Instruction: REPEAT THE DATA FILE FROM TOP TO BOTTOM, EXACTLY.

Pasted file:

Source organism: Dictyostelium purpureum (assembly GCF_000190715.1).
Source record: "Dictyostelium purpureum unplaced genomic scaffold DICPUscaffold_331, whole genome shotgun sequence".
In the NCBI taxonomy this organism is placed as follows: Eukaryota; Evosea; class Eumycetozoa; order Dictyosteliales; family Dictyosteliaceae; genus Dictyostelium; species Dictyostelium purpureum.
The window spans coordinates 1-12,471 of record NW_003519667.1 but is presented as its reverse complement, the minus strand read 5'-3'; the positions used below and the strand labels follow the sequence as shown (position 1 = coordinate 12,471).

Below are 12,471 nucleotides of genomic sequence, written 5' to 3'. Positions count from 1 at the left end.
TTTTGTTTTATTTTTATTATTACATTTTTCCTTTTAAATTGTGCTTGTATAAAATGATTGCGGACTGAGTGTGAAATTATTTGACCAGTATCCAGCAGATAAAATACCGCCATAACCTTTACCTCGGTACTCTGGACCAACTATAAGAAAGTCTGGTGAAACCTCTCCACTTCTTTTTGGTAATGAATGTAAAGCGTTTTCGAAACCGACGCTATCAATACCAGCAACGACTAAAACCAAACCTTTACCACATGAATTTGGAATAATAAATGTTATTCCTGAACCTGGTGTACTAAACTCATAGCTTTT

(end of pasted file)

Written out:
Source organism: Dictyostelium purpureum (assembly GCF_000190715.1).
Source record: "Dictyostelium purpureum unplaced genomic scaffold DICPUscaffold_331, whole genome shotgun sequence".
In the NCBI taxonomy this organism is placed as follows: Eukaryota; Evosea; class Eumycetozoa; order Dictyosteliales; family Dictyosteliaceae; genus Dictyostelium; species Dictyostelium purpureum.
The window spans coordinates 1-12,471 of record NW_003519667.1 but is presented as its reverse complement, the minus strand read 5'-3'; the positions used below and the strand labels follow the sequence as shown (position 1 = coordinate 12,471).

Below are 12,471 nucleotides of genomic sequence, written 5' to 3'. Positions count from 1 at the left end.
TTTTGTTTTATTTTTATTATTACATTTTTCCTTTTAAATTGTGCTTGTATAAAATGATTGCGGACTGAGTGTGAAATTATTTGACCAGTATCCAGCAGATAAAATACCGCCATAACCTTTACCTCGGTACTCTGGACCAACTATAAGAAAGTCTGGTGAAACCTCTCCACTTCTTTTTGGTAATGAATGTAAAGCGTTTTCGAAACCGACGCTATCAATACCAGCAACGACTAAAACCAAACCTTTACCACATGAATTTGGAATAATAAATGTTATTCCTGAACCTGGTGTACTAAACTCATAGCTTTT